Fight­ing In­flam­ma­tion with Food

Premier Magazine (South AFrica) - - Contents - Text: Olive John­son Im­ages ©

It is no se­cret in this day and age of well­be­ing aware­ness, that what we choose to put into our mouths is di­rectly linked to our health. Eat­ing healthy foods is at the ab­so­lute core of well­ness, and can help us com­bat, and even pre­vent, dis­ease.

Many doc­tors are of the per­sua­sion that one of the best ways to quell cer­tain ail­ments lies not nec­es­sar­ily in the medicine cab­i­net, but in the re­frig­er­a­tor.

One such com­mon ail­ment is in­flam­ma­tion. In­flam­ma­tion is trig­gered when one’s body recog­nises any­thing that is for­eign, in­clud­ing in­vad­ing mi­crobes, plant pollen, or chem­i­cals. Al­ter­nat­ing bouts of in­flam­ma­tion, di­rected at threat­en­ing in­vaders, pro­tect one’s health. How­ever, if in­flam­ma­tion per­sists, in the ab­sence of for­eign in­vaders, it can be­come our en­emy. Dis­eases such as arthri­tis, di­a­betes, heart dis­ease, cancer, de­pres­sion, and even Alzheimer’s are all ma­jor ail­ments that have been linked to chronic in­flam­ma­tion.

Ac­cord­ing to Dr Frank Hu, Pro­fes­sor of Nu­tri­tion and Epi­demi­ol­ogy in the De­part­ment of Nu­tri­tion at the Har­vard School of Pub­lic Health, one of the most pow­er­ful ways to com­bat in­flam­ma­tion is through one’s diet. “Many ex­per­i­men­tal stud­ies have shown that com­po­nents of foods or bev­er­ages may have an­ti­in­flam­ma­tory ef­fects,” says Dr Hu. In­flam­ma­tory Foods

Un­sur­pris­ingly, the same foods that are con­sid­ered bad for our health, are also the foods that con­trib­ute to in­flam­ma­tion.

In­flam­ma­tory foods in­clude: re­fined car­bo­hy­drates (white flour, white bread, white rice, pas­tries, pasta, etc.), fried foods,

so­das, and other sugar-sweet­ened drinks, red meat and pro­cessed meat, as well as mar­garine, lard, and short­en­ing.

Most of these foods are also foods that con­trib­ute to weight gain – it­self, a ma­jor cause of in­flam­ma­tion. That be­ing said, obe­sity or weight gain is not the sole driver of this po­ten­tially lethal dis­ease. “Some of the food com­po­nents or in­gre­di­ents may have in­de­pen­dent ef­fects on in­flam­ma­tion, over and above in­creased caloric in­take,” says Dr Hu.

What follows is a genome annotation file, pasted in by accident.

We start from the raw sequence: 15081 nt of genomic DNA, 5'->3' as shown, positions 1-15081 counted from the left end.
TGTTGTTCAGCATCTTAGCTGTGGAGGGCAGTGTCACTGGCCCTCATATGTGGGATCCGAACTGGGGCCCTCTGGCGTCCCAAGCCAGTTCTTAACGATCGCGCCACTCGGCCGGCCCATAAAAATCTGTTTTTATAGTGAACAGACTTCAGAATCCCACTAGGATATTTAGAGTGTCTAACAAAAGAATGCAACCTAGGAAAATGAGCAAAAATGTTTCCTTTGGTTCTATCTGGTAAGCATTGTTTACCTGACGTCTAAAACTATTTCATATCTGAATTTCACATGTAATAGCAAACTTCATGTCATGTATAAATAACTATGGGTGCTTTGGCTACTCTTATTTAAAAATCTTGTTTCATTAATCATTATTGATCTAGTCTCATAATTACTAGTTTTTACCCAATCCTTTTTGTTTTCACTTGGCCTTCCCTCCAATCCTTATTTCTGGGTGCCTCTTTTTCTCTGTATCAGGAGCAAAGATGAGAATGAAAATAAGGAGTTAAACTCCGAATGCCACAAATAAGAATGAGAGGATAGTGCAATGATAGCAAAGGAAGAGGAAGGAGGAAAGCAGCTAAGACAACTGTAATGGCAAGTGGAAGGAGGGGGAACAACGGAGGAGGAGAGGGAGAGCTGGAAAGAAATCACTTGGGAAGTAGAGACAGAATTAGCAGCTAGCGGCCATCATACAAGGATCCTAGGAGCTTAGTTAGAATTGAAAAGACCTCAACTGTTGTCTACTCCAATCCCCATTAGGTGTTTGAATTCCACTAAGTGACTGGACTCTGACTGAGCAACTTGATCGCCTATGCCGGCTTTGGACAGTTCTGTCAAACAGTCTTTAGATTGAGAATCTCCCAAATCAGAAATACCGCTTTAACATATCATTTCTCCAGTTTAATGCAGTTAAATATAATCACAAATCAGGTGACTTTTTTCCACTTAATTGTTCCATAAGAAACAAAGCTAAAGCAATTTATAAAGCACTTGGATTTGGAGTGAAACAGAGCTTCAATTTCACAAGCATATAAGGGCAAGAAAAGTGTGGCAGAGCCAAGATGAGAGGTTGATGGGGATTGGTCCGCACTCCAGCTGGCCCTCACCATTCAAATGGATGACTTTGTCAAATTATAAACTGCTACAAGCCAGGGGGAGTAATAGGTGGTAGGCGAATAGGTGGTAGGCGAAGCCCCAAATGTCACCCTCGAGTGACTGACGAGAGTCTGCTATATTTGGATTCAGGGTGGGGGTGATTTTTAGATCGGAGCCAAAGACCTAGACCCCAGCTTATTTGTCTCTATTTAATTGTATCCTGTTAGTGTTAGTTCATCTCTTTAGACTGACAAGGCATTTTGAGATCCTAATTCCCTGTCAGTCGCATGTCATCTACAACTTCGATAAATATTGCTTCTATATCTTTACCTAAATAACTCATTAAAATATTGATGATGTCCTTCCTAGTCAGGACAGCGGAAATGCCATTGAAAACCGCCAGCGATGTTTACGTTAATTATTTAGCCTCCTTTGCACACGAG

Signs of In­flam­ma­tion

There are sev­eral signs that your body may be suf­fer­ing from in­flam­ma­tion, one be­ing di­ges­tive is­sues. Though a va­ri­ety of fac­tors can cause di­ar­rhoea, con­sti­pa­tion, nau­sea, ex­ces­sive gas, and ab­dom­i­nal pain, these gas­troin­testi­nal symp­toms are also clas­sic signs of chronic in­flam­ma­tion – es­pe­cially if they ar­rive out of nowhere.

In­ter­mit­tent joint pain, es­pe­cially when you get up in the morn­ing, and it was not caused by an in­jury, could also be a sign of in­flam­ma­tion.

When hay fever kicks up a notch with no ap­par­ent trig­ger (such as pollen or smog), in­flam­ma­tion is a likely cul­prit.

Some­times the fog can be in­ter­nal. Feel­ing spacey, be­com­ing more for­get­ful, and ex­pe­ri­enc­ing a gen­eral lack of men­tal clar­ity could be early in­di­ca­tors of ris­ing in­flam­ma­tion. Fluc­tu­at­ing hor­mones, in­som­nia, stress, and poor nu­tri­tion can also cause a hazy head – and each of these fac­tors is in­di­vid­u­ally as­so­ci­ated with in­flam­ma­tory re­sponses.

Anti-in­flam­ma­tory Foods

Con­versely, there are a whole host of foods that have been found to com­bat and re­duce the risk of in­flam­ma­tion and, again, these may not come as such a big sur­prise.

Anti-in­flam­ma­tory foods in­clude: green, leafy veg­eta­bles (spinach, kale, col­lards), nuts (al­monds and wal­nuts), toma­toes, olive oil, fatty fish (salmon, tuna, sar­dines, mack­erel), and fresh fruits (par­tic­u­larly ap­ples, straw­ber­ries, blue­ber­ries, and cher­ries).

Stud­ies have shown that nuts are par­tic­u­larly good and lower the risk of car­dio­vas­cu­lar dis­eases and di­a­betes. Sim­i­larly, veg­eta­bles and fruits (par­tic­u­larly leafy greens, ap­ples, and blue­ber­ries) are ex­tremely high in polyphe­nols – pro­tec­tive com­pounds that play an im­por­tant role in pre­vent­ing the pro­gres­sion of dis­eases – and nat­u­ral an­tiox­i­dants. Sur­pris­ingly to some, cof­fee also con­tains polyphe­nols and anti-in­flam­ma­tory com­pounds, so a cup of java a day can go a long way.

An over­all healthy diet goes way be­yond just low­er­ing in­flam­ma­tion. Eat­ing a diet that is high in fruits, veg­eta­bles, nuts, whole grains, fish, and healthy oils can have in­cred­i­ble ef­fects on your phys­i­cal, as well as emo­tional health. Ac­cord­ing to Dr Hu, “A healthy diet is ben­e­fi­cial not only for re­duc­ing the risk of chronic dis­eases, but also for im­prov­ing mood and over­all qual­ity of life.”

So, the next time you head out to the gro­cery store, see it as your new phar­macy or well­ness clinic and en­sure that what goes into your trol­ley (and ul­ti­mately into your mouth) is in line with all the things that your beau­ti­ful body needs.

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